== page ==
White Bean Soup with Kale recipe

White Bean Soup with Kale

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Adding kale to this white bean soup not only enhances its flavor and texture, but also boosts its nutritional value. This dark, leafy green is an excellent source of vitamins and minerals, especially A, C, and K. In this recipe, we use curly kale because it’s the most common variety and easy to find in supermarkets. However, curly kale has thicker and tougher leaves than other varieties, so it takes longer to cook. If you use a different type of kale, such as lacinato or red Russian, you may need to adjust the cooking time accordingly. Swiss chard is another good option in place of kale, but it only needs about 5 minutes to cook.

We use dried Great Northern beans in this recipe for the added flavor you get from the longer cooking time. It forms an intense broth, absorbing all the flavors from the sauteed vegetables, tomatoes, and herbs. It’s a delicious and satisfying dish that pairs perfectly with our crusty garlic bread on the side. And for a little added richness, we like to serve it with some shaved parmesan cheese on top and an extra drizzle of olive oil.

Ingredients for Kale and White Bean Soup

Soaking Dried Beans

I like to use the quick-soaking method when preparing beans because it eliminates having to soak them overnight. It makes cooking beans from scratch much easier, and the results are basically the same. They both speed up the cooking process, but the quick-soaking method allows you to do it without having to plan your meal a day in advance. It takes a little over an hour to sort, rinse, and soak the beans, so give yourself enough time to get everything done before you’re ready to start the soup. I’ve given instructions for this in the recipe below.

How to Peel Tomatoes

Wash and dry the tomatoes. Cut an X into the bottom of each one, just through the skin. Fill a saucepan with water and bring to a boil. While it’s coming to a boil, fill a large bowl with water and ice cubes and set aside. Place the tomatoes in the boiling water until the skins begin to loosen, about 45 seconds to 1 minute. Remove with a slotted spoon or a spider strainer and place in the ice-water bath. Using a knife or your fingers, peel the skins off the blanched tomatoes. Cut out the stem area.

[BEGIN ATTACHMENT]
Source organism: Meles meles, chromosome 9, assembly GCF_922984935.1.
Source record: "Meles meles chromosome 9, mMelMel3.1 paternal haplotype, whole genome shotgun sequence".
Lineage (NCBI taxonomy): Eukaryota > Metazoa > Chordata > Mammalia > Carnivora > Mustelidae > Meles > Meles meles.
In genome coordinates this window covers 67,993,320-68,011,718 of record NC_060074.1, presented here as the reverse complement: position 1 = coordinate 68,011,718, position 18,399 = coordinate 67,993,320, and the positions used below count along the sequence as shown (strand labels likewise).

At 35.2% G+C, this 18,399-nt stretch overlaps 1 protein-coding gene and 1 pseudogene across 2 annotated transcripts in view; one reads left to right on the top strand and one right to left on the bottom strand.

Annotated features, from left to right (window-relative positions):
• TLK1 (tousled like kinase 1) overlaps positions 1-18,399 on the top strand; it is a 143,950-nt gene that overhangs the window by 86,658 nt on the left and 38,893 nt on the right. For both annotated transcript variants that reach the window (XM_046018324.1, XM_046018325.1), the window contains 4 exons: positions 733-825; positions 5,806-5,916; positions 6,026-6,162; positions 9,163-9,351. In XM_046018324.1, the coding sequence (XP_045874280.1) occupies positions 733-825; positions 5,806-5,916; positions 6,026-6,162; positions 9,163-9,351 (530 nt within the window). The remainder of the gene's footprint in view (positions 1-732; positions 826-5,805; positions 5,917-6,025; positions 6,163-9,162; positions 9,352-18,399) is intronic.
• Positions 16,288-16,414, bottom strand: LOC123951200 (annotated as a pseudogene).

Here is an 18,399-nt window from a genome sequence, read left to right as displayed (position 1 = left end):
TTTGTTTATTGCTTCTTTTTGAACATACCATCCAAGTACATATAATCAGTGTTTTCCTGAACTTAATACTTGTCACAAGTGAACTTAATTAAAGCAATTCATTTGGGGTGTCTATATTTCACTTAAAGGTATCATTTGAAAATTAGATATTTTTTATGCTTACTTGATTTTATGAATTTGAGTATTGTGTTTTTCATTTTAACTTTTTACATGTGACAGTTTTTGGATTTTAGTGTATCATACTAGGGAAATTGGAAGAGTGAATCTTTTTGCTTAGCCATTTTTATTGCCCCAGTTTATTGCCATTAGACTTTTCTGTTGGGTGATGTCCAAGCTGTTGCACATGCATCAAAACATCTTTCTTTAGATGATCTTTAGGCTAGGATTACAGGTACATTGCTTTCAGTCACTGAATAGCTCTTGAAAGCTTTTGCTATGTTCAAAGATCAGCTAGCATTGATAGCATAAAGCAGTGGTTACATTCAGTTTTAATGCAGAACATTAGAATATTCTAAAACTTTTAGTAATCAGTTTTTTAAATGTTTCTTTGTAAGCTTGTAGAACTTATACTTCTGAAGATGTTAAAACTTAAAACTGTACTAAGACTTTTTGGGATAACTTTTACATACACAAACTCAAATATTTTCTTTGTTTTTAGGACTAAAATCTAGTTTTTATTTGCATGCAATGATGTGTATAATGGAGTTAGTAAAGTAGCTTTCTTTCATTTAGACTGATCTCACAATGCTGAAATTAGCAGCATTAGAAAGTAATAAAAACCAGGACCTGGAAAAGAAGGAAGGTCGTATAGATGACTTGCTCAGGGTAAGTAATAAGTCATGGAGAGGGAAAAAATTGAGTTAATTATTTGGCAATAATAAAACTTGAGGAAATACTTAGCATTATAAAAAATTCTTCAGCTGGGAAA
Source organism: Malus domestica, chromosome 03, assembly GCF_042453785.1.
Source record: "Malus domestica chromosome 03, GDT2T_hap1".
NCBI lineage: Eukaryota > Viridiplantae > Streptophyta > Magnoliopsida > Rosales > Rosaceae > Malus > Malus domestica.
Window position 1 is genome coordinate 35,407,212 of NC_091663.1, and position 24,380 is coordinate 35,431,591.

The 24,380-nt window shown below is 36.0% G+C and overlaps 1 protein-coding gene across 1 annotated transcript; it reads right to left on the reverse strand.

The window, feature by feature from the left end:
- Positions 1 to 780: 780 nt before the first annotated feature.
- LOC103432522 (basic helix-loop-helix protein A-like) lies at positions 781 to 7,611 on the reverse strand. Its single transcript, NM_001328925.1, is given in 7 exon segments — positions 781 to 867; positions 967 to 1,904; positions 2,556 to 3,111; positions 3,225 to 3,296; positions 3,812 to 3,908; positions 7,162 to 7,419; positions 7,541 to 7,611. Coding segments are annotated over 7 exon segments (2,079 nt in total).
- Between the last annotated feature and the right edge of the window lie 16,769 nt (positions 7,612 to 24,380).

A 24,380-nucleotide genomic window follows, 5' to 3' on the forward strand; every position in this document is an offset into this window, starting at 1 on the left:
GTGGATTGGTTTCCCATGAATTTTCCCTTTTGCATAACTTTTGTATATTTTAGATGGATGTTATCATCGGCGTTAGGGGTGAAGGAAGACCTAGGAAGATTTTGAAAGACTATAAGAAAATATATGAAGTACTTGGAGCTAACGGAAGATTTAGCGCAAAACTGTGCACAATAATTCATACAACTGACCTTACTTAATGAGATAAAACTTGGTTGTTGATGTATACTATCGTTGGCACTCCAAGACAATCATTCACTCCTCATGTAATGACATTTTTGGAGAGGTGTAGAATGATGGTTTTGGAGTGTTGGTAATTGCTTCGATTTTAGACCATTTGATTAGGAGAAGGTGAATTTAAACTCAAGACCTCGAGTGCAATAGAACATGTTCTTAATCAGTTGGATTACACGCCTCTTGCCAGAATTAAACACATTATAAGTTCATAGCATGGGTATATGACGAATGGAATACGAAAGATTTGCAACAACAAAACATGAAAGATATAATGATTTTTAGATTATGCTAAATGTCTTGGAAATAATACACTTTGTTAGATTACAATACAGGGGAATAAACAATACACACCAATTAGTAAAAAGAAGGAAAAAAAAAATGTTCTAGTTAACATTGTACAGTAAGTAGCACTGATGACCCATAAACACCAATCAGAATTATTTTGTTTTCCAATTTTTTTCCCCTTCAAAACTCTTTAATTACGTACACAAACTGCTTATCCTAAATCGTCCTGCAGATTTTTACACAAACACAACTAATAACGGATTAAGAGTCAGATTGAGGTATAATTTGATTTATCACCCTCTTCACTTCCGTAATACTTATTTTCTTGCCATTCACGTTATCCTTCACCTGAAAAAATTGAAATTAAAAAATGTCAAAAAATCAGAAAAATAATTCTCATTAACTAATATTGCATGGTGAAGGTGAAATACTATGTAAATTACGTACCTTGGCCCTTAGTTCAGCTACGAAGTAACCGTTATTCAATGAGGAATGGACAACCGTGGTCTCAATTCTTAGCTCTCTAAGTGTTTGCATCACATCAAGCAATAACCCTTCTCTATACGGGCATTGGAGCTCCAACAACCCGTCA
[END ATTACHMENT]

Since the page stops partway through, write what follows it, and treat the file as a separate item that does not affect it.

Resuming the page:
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White Bean Soup with Kale


  • 1 1/2 cups dried Great Northern beans
  • 2 tablespoons extra virgin olive oil
  • 1 large onion, chopped
  • 3 to 4 carrots, chopped
  • 2 celery stalks, chopped
  • 4 garlic cloves, minced
  • 4 cups chicken broth
  • 3 cups water
  • 2 sprigs fresh thyme (or 1/2 teaspoon dried thyme, crushed) – Explore The Spice House | Shop Now
  • 1 bunch curly kale, stems removed and discarded, leaves cut or torn into bite-size pieces
  • About 1 3/4 pounds Roma tomatoes, peeled, cored, and roughly chopped, including any juice (or one 28-ounce can whole, peeled tomatoes, undrained and cut up)
  • 1/2 teaspoon table salt
  • Grated or shaved parmesan cheese, optional
  • Additional olive oil, optional


Quick-soaking method: Sort the beans in a colander to remove any rocks or debris. Rinse with cold running water. Transfer the beans to a large pot or Dutch oven and add enough water to cover them by 2 inches. Bring to a rapid boil and continue boiling for 2 minutes. Remove from heat, cover, and let stand for 1 hour in the cooking liquid. Drain the beans in a colander and rinse with water. Set aside.

Rinse out the Dutch oven and dry thoroughly. Return the pan to the stove. Heat 2 tablespoons of olive oil over medium heat. Add the onion, carrots, and celery. Cook, stirring occasionally, until the onion is tender, about 6 to 8 minutes. Stir in the garlic and cook another minute. Put the beans back into the pot along with 4 cups of chicken broth, 3 cups of water, and the thyme sprigs. Bring to a boil, reduce heat to low or medium-low, partially cover, and simmer for 1 hour and 15 minutes.

Add the tomatoes, salt, and kale, pushing the kale down into the soup. Add additional water as needed to maintain enough broth for the soup. Bring the soup back to a boil and reduce to a simmer. Cook another 45 minutes. Discard the thyme sprigs. Season with pepper and additional salt, to taste. Ladle the soup into individual bowls and top with parmesan cheese. Drizzle with olive oil, if desired.

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